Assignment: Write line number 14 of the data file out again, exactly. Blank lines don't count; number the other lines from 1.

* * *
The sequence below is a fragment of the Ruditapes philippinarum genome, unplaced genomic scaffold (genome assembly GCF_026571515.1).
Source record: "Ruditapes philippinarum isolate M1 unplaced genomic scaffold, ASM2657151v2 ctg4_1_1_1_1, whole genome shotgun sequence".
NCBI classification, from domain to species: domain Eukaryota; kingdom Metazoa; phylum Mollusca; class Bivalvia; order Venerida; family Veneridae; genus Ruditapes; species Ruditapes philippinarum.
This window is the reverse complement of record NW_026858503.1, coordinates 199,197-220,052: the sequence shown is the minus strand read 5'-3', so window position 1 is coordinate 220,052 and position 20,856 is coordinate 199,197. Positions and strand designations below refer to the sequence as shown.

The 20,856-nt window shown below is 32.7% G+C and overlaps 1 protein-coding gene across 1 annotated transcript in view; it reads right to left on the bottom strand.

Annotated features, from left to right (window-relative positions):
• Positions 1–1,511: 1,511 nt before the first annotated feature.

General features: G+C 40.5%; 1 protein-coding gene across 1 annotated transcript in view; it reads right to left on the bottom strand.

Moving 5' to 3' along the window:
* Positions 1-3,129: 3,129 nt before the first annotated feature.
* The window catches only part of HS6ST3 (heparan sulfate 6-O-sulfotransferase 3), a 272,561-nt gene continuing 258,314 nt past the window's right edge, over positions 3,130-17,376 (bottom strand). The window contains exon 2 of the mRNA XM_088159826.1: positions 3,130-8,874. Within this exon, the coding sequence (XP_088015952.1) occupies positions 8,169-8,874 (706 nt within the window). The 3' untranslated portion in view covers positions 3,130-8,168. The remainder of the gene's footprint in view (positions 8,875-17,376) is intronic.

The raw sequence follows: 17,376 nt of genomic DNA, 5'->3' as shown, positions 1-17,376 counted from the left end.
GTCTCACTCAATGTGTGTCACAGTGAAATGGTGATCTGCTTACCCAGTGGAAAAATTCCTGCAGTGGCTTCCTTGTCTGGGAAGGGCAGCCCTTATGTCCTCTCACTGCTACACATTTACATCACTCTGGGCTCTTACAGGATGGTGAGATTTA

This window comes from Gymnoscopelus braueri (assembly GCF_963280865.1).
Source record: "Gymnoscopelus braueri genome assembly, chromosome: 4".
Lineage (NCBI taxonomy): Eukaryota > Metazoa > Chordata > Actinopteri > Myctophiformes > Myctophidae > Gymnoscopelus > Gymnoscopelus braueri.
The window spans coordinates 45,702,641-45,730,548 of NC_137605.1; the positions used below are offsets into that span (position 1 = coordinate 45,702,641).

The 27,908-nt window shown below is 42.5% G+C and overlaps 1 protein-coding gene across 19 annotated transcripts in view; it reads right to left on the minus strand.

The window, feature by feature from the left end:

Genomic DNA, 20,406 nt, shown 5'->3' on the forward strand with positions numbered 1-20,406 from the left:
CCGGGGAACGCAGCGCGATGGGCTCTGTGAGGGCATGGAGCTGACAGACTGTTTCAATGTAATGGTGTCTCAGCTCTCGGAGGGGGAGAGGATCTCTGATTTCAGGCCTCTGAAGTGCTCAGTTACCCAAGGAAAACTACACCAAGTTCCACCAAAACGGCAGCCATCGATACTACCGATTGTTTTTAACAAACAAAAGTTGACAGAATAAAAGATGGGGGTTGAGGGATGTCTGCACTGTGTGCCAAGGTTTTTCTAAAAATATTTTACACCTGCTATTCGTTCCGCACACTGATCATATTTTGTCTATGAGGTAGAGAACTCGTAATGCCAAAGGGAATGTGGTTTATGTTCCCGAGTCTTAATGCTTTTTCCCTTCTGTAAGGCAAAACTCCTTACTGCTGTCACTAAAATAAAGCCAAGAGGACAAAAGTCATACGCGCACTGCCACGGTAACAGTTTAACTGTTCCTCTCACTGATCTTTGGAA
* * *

This window comes from Gymnoscopelus braueri (assembly GCF_963280865.1).